CAPE TOWN – Frustrated medical students are using social media, under the hashtag #UnemployedDoctors, to complain about their uncertain futures.
Nearly 300 final-year students have not been placed for internships next year.
Minister of Health Aaron Motsoaledi is backing them, placing the blame on three major provinces that have failed to fund the internships.
One of these students is Ryan Jacobs, who wants to become a neurosurgeon but instead finds himself in limbo.
He decided medicine was his calling after having surgery that stopped his epileptic seizures.
“My degree was a seven-year degree at Stellenbosch, so a lot of blood, sweat and tears, lots of late nights, lots and lots of tears. There were times when I thought it would never get to this point,” he said.
The Junior Doctors Association (Judasa) said the shortage of internships was a crisis.
“We are sitting with more than 600 (final-year) medical students and second-year interns who are not placed for next year. This means that our community in South Africa, which has one of the highest patient to doctor ratios, currently has a deficit of 600 junior doctors,” said Judasa secretary-general Michael van Niekerk.
Motsoaledi said provinces had a statutory obligation to fund posts.
“The provinces must create those jobs in those hospitals depending on the accreditation numbers by the Health Professions Council of South Africa because internship is still training.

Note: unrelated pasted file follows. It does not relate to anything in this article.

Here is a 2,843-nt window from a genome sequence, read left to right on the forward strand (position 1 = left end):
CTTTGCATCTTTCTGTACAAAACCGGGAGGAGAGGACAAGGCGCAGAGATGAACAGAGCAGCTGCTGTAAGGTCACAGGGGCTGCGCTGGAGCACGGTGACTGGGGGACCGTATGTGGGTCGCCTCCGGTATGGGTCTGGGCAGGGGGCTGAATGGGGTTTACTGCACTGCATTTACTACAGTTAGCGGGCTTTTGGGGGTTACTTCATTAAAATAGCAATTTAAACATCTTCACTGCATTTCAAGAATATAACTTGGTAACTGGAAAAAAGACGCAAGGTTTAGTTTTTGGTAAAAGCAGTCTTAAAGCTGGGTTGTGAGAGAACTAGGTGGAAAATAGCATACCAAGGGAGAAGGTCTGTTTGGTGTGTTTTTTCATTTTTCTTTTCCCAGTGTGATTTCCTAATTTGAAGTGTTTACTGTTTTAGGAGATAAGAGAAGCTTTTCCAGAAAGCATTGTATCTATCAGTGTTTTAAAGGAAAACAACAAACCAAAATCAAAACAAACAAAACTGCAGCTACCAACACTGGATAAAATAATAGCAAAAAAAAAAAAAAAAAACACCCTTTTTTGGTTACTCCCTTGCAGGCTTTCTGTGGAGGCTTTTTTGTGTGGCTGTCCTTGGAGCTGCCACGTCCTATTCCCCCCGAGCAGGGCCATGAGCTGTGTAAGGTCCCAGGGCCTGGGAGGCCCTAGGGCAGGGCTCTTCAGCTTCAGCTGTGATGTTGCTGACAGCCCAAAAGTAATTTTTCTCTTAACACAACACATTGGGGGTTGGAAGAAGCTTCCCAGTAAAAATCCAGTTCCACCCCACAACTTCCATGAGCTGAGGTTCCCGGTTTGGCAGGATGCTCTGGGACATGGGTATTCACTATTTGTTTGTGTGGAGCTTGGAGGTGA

“The provinces that have to carry huge numbers of interns are the Western Cape, KwaZulu-Natal and Gauteng. If those provinces don’t budge then you experience a problem. I have been telling them that they have to fill those posts.”
Motsoaledi threatened to take legal action if these provinces did not act.
“If it means taking some province to court, which will be embarrassing, I will have to do so and say, ‘This province is refusing to meet its statutory obligations, what do I do?’ But I am hoping it won’t come to that.”
The Western Cape Health Department said it had allocated seven more posts but was awaiting further funds from Treasury.
eNCA is still waiting for comment from the other provincial departments of health.